The Orthodox Study Bible
Thomas Nelson, 1824 pp, $50
I’ve been looking at the new Orthodox Study Bible, which now includes the Old and New Testaments. Here are my first impressions.
New Testament: I was a bit apprehensive about this project, since I had found the earlier edition (which only included the New Testament and Psalms) disappointing. Comments were often inane, and made little use of the Fathers’ commentaries on the New Testament passages. That edition made no effort to correct the Psalms to the (sometimes substantially different) Orthodox text.
I’m happy to say that the New Testament commentary has been substantially re-worked and seems to me much improved. More patristic material is included, and notes are provided on how various passages are used in the Church’s services.
Unfortunately, the editors did not correct the Textus Receptus version (the basis of the New King James Version used here) to match Church usage. Why not? Fortunately differences in the New Testament are rarely significant. If you want to come very close to reconstructing the Church’s text, keep your eye out for notes (provided by the NKJV editors) saying “M-Text reads.” This will give the “Majority Text” reading when it differs from the one in the body of the text.
The Psalter has been moved to its proper place in the Old Testament and corrected to Orthodox usage. See below.
Old Testament: Here is where we find the big contribution. The full text of the Orthodox Old Testament, including all of the so-called Apocrypha in their proper places, is included. Wonderful! This will be a big help to parishes, since many of the Old Testament readings for various feast days (for example the Song of the Three Youths in the Furnace) aren’t found in Protestant Bibles.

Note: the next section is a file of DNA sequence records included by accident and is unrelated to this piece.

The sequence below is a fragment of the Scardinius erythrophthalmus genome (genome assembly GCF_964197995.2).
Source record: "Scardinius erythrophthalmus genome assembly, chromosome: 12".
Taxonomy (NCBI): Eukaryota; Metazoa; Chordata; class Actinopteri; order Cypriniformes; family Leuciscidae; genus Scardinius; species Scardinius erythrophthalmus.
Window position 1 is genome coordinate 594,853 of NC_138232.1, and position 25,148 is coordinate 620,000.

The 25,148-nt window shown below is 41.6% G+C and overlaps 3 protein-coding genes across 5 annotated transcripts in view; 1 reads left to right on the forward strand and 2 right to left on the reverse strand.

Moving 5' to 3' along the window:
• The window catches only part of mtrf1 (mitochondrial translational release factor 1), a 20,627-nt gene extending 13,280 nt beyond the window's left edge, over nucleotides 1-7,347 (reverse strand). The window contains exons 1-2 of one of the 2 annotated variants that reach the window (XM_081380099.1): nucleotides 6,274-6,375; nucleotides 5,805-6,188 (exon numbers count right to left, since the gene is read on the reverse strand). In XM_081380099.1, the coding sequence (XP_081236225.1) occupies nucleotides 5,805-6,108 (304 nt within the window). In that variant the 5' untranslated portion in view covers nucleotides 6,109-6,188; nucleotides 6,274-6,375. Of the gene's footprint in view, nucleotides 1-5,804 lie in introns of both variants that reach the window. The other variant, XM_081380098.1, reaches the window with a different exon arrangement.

The translators used the New King James Version as their starting point, correcting or adding to it where it did not match the Septuagint text used by the Church. If you’re familiar with the NKJV, you’ll have a good idea of how the text reads: quite literal, a little stiff in places, but generally a dignified, easily-readable modern English. As with the New Testament, the notes make use of the Fathers’ commentaries and describe where various passages are used liturgically. Much more helpful.
To get a feel for how the text reads for liturgical use and for prayer, I looked over the Psalms and was generally pleased. The editors have carefully revised the text according to the Septuagint; almost as important for church use, the Psalter “sings” fairly well when read aloud.
Other Material: The earlier New Testament OSB included a number of supplementary articles. Some of these were strongly criticized for having a Protestant feel (produced as they were by evangelical converts). My impression is that the best of the original articles have been kept (there’s an excellent one by Bishop Kallistos, “How to Read the Bible”), and that the articles that were most strongly criticized have been removed or rewritten.
Short, helpful study articles (Deification, Transfiguration, The Church) interspersed throughout the text have been more carefully supervised and edited than in the earlier edition.